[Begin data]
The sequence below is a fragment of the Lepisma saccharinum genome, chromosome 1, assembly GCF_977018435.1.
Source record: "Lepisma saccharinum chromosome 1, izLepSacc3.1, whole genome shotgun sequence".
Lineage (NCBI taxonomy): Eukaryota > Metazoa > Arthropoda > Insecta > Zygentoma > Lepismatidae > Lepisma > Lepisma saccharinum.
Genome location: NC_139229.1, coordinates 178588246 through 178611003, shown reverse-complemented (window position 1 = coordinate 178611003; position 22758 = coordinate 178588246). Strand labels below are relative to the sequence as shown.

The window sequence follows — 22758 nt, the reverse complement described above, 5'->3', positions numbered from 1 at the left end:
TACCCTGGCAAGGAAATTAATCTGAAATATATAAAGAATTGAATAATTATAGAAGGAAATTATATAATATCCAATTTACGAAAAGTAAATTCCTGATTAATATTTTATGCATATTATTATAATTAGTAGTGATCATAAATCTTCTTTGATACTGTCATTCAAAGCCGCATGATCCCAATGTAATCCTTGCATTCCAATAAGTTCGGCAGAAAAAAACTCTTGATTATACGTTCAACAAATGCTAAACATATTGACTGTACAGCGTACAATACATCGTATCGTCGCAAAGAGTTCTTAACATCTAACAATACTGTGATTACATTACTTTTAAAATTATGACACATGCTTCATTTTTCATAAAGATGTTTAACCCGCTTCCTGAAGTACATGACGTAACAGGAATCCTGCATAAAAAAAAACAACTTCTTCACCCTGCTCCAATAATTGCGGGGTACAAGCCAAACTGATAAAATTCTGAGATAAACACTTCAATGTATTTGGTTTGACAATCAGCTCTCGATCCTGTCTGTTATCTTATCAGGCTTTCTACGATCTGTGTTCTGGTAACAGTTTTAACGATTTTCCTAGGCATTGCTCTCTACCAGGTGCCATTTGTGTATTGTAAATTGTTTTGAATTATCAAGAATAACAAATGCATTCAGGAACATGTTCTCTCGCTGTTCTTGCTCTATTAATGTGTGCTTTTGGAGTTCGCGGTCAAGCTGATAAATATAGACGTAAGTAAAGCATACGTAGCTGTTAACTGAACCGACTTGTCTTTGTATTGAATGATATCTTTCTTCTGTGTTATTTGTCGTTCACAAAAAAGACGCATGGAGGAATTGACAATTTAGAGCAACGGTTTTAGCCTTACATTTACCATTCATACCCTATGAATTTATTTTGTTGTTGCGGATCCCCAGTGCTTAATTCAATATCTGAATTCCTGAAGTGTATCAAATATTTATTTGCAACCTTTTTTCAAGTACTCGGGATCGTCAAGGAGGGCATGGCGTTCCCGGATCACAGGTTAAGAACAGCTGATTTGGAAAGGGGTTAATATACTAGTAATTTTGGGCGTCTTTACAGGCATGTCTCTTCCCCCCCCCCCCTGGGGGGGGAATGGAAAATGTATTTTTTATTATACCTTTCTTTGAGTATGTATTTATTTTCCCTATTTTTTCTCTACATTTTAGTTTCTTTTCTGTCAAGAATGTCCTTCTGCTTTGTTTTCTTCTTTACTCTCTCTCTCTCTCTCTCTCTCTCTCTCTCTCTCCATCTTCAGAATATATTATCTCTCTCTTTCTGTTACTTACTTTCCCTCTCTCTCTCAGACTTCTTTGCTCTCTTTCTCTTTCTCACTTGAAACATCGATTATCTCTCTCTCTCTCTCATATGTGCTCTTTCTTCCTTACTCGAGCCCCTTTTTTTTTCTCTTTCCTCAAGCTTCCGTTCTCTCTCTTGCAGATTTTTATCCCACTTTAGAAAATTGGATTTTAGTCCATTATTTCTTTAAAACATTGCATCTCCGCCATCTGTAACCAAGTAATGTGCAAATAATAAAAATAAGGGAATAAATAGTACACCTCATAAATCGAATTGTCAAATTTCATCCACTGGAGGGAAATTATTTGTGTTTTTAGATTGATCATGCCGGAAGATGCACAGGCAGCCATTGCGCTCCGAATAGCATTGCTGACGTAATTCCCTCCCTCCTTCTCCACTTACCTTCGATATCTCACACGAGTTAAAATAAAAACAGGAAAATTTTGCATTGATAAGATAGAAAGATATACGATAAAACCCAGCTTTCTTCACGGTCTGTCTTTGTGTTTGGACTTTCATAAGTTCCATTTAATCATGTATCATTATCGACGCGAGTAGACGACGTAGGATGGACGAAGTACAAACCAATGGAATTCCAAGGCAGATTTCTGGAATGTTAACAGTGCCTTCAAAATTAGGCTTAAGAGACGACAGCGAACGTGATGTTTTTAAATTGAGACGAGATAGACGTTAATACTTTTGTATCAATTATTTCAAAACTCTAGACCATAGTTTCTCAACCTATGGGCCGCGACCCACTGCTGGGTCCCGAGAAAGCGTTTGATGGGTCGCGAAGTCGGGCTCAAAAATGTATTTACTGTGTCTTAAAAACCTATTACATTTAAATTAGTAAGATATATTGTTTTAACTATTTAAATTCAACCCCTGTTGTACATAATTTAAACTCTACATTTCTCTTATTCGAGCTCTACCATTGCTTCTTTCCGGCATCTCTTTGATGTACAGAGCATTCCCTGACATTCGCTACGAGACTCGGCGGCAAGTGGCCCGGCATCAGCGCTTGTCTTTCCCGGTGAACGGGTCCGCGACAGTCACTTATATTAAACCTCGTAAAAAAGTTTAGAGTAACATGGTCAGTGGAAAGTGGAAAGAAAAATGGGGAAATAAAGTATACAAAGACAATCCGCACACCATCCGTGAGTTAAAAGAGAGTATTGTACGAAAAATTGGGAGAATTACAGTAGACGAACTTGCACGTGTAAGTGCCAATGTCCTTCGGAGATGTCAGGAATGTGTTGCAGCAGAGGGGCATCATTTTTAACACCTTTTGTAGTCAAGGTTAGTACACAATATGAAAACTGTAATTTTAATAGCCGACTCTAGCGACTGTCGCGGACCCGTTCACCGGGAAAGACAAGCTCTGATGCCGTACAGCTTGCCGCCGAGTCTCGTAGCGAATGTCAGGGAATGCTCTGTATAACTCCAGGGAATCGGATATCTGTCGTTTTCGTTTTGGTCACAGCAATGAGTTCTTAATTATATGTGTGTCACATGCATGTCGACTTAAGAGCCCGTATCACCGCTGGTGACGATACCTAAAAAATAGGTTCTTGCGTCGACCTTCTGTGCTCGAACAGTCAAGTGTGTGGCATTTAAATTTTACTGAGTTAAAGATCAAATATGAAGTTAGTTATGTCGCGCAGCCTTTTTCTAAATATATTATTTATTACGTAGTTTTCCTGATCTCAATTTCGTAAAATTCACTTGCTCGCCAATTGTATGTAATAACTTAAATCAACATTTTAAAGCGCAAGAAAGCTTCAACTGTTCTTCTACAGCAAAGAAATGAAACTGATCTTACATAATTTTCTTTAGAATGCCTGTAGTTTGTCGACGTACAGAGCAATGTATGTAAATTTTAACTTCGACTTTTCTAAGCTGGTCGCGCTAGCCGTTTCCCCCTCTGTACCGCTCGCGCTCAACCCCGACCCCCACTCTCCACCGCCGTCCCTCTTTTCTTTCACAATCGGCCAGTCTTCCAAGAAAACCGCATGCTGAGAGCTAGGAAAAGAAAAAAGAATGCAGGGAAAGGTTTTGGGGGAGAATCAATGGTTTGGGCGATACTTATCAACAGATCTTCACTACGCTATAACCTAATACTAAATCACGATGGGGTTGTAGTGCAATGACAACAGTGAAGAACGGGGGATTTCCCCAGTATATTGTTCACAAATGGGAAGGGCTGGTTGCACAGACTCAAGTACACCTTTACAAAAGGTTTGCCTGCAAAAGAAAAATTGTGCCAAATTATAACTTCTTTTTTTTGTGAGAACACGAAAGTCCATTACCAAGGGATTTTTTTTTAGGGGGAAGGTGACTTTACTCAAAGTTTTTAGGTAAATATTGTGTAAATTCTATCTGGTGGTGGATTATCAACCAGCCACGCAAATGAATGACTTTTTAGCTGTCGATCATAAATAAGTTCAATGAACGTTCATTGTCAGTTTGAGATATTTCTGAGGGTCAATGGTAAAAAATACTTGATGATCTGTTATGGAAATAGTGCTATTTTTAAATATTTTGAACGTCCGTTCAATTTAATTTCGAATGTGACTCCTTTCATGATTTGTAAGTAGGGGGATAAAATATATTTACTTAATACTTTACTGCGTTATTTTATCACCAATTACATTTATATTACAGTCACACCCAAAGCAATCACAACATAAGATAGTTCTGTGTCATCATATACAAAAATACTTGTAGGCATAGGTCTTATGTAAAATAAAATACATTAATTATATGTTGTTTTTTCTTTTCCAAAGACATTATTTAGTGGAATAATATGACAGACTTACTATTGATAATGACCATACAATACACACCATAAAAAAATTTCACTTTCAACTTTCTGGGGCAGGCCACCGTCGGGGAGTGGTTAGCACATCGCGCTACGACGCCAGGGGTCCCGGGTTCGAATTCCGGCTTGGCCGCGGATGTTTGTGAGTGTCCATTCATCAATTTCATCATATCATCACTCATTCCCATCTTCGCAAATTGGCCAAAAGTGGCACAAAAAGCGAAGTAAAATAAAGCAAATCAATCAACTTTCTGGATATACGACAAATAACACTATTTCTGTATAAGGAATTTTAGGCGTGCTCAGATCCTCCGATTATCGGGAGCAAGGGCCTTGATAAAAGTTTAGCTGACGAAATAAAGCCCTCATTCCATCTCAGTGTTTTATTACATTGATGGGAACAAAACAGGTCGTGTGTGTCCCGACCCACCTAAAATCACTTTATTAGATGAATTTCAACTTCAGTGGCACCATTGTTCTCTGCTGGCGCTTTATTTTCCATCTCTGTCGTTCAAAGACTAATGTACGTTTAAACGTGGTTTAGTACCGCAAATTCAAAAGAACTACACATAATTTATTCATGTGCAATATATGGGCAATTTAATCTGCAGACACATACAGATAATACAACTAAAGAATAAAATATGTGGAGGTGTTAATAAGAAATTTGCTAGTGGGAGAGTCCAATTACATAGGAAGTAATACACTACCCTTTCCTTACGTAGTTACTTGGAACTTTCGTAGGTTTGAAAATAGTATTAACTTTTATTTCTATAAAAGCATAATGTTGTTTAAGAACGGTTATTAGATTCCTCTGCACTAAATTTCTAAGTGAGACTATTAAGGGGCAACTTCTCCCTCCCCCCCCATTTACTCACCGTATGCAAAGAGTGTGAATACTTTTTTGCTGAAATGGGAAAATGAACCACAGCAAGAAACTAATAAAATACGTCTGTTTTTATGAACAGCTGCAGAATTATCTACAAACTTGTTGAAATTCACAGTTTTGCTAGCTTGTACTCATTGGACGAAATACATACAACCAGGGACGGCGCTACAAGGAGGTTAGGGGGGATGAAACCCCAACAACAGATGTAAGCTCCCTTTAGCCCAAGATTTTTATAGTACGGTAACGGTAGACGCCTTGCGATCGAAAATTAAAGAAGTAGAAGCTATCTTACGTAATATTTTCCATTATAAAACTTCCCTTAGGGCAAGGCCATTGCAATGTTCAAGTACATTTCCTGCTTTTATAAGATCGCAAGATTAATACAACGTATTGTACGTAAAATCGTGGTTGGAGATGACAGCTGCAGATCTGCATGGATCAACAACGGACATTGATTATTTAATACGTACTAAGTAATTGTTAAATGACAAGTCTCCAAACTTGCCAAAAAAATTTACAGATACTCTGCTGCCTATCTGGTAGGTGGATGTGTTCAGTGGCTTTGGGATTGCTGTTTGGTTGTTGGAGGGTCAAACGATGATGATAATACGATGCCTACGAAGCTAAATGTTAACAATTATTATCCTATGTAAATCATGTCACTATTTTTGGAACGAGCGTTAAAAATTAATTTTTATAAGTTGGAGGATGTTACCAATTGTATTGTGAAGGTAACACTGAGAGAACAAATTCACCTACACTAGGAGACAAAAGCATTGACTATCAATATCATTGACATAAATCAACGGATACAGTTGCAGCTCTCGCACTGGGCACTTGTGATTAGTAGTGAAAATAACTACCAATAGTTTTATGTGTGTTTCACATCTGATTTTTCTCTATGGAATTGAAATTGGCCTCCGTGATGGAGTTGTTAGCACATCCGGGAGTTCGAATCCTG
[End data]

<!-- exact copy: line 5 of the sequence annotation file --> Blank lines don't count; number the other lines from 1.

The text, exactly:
The window sequence follows — 22758 nt, the reverse complement described above, 5'->3', positions numbered from 1 at the left end: